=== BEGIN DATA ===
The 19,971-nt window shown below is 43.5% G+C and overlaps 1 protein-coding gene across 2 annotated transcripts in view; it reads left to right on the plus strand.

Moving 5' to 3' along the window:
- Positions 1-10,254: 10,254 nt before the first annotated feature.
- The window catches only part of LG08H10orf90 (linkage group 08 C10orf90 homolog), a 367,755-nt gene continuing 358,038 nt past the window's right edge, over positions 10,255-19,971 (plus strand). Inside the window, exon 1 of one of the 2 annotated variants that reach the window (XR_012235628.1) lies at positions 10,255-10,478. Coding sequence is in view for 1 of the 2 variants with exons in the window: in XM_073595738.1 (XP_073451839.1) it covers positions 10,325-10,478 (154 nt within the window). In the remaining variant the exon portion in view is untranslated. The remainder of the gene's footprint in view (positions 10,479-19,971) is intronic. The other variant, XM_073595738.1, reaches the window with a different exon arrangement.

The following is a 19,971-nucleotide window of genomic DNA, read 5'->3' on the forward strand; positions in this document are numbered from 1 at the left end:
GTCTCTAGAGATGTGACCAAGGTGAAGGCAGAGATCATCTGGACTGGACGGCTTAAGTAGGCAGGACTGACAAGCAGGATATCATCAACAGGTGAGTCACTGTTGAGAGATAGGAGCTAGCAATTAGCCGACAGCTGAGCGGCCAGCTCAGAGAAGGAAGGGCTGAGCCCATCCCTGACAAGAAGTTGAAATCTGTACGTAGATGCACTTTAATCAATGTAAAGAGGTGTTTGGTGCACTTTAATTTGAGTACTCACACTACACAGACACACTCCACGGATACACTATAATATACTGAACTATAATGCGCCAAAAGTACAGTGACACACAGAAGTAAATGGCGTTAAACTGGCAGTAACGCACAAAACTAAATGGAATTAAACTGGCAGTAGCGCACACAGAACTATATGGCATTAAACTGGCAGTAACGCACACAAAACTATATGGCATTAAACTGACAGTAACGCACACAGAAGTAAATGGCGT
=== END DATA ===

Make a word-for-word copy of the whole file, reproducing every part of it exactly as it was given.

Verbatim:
The 19,971-nt window shown below is 43.5% G+C and overlaps 1 protein-coding gene across 2 annotated transcripts in view; it reads left to right on the plus strand.

Moving 5' to 3' along the window:
- Positions 1-10,254: 10,254 nt before the first annotated feature.
- The window catches only part of LG08H10orf90 (linkage group 08 C10orf90 homolog), a 367,755-nt gene continuing 358,038 nt past the window's right edge, over positions 10,255-19,971 (plus strand). Inside the window, exon 1 of one of the 2 annotated variants that reach the window (XR_012235628.1) lies at positions 10,255-10,478. Coding sequence is in view for 1 of the 2 variants with exons in the window: in XM_073595738.1 (XP_073451839.1) it covers positions 10,325-10,478 (154 nt within the window). In the remaining variant the exon portion in view is untranslated. The remainder of the gene's footprint in view (positions 10,479-19,971) is intronic. The other variant, XM_073595738.1, reaches the window with a different exon arrangement.

The following is a 19,971-nucleotide window of genomic DNA, read 5'->3' on the forward strand; positions in this document are numbered from 1 at the left end:
GTCTCTAGAGATGTGACCAAGGTGAAGGCAGAGATCATCTGGACTGGACGGCTTAAGTAGGCAGGACTGACAAGCAGGATATCATCAACAGGTGAGTCACTGTTGAGAGATAGGAGCTAGCAATTAGCCGACAGCTGAGCGGCCAGCTCAGAGAAGGAAGGGCTGAGCCCATCCCTGACAAGAAGTTGAAATCTGTACGTAGATGCACTTTAATCAATGTAAAGAGGTGTTTGGTGCACTTTAATTTGAGTACTCACACTACACAGACACACTCCACGGATACACTATAATATACTGAACTATAATGCGCCAAAAGTACAGTGACACACAGAAGTAAATGGCGTTAAACTGGCAGTAACGCACAAAACTAAATGGAATTAAACTGGCAGTAGCGCACACAGAACTATATGGCATTAAACTGGCAGTAACGCACACAAAACTATATGGCATTAAACTGACAGTAACGCACACAGAAGTAAATGGCGT